DESCRIPTION (provided by applicant): Extant literature shows that personality, appraisals and coping comprise a model that explains a significant proportion of the variance in distress in patients with breast cancer and their partners. However, much of the variance remains unexplained. Literature that examines patients and partners together shows that the distress and coping of one influence the distress and coping of the other, although we have yet to understand through which mechanisms. The proposed research is expected to identify variables that affect distress in patients and partners and explain how one spouse impacts the other. In the proposed study, we will determine the extent to which the variables from a cognitive stress model modified to include a dyadic component improve the model's predictive ability over the traditional model that does not include dyadic/spouse variables. We will determine this for both for patients and for their partners in an effort to better understand how a diagnosis of breast cancer leads to potentially long-standing psychological distress in couples. In order to reach these goals, 60 married or partnered women, diagnosed with breast cancer and undergoing adjuvant chemotherapy treatment, and their partners will be recruited. They will be sent an assessment battery through mail. Primary appraisals of the breast cancer, optimism, coping strategies (problem-focused coping, emotion-focused coping, relationship-focused coping, and emotional expression and processing coping) and distress (Profile of Mood States) will be assessed. The Actor Partner Interdependence Model using multilevel modeling with SAS PROC MIXED will be used to determine relationships among groups of variables from the model after controlling for any necessary demographic and disease variables. We expect that including partner variables in our analyses will result in more statistically significant variance predicted in distress than including only the individual's variables. Findings from the proposed study will inform clinical practice and also a larger, longitudinal study to determine variables important for interventions to reduce psychological morbidity for patients and partners throughout the cancer experience.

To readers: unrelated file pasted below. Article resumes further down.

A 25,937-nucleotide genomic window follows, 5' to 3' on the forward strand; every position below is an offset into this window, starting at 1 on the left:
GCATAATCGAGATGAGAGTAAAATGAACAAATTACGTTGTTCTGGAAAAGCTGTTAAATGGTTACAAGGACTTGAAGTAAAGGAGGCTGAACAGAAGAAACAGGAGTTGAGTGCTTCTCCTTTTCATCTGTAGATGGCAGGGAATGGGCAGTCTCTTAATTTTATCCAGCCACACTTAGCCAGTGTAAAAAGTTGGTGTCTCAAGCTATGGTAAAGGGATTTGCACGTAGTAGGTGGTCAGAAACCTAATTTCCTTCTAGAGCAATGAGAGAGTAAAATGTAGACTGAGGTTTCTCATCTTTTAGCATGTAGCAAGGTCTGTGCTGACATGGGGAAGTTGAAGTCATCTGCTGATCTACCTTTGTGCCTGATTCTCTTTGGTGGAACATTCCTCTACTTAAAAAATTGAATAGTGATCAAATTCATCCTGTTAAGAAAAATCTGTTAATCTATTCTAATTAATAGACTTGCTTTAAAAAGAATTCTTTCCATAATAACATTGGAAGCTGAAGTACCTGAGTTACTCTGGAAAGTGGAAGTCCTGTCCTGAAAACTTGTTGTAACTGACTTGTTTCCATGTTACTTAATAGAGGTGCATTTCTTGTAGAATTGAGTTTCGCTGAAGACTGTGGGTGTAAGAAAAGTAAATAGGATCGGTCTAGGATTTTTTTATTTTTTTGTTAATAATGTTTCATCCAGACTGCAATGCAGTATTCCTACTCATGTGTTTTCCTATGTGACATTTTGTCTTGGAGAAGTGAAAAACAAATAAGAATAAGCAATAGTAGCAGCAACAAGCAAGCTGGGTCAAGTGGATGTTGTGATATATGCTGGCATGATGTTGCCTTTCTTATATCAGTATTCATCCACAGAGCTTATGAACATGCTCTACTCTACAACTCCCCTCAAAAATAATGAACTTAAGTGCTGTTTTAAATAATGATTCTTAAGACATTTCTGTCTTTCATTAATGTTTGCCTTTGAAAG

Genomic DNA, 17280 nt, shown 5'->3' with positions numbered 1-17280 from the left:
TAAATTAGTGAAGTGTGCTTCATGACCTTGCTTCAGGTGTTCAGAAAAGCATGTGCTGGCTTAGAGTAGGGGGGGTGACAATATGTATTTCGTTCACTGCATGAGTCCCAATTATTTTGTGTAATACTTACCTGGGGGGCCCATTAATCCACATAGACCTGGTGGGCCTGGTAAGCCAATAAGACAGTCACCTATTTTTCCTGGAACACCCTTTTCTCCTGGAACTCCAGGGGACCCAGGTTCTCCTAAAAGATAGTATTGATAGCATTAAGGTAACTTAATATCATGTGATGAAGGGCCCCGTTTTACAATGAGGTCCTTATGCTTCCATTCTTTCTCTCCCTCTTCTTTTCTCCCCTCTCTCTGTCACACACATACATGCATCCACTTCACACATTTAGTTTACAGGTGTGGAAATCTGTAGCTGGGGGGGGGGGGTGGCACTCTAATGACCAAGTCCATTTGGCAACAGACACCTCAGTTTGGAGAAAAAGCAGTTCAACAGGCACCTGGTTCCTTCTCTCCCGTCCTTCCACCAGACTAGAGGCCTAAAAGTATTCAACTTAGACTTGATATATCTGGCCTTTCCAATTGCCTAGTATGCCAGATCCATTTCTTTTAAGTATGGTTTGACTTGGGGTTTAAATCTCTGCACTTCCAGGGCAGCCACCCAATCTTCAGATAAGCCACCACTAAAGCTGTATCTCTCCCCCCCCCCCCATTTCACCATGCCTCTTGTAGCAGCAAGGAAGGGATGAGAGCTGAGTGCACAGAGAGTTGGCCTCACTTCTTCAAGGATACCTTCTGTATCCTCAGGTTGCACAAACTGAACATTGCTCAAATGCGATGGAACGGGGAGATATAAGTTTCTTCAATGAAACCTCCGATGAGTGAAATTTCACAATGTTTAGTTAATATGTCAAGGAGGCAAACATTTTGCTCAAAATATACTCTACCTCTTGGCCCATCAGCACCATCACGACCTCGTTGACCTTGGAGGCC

|Effective start/end date||8/1/06 → 7/31/09|
- National Institutes of Health: $74,411.00
- National Institutes of Health: $72,253.00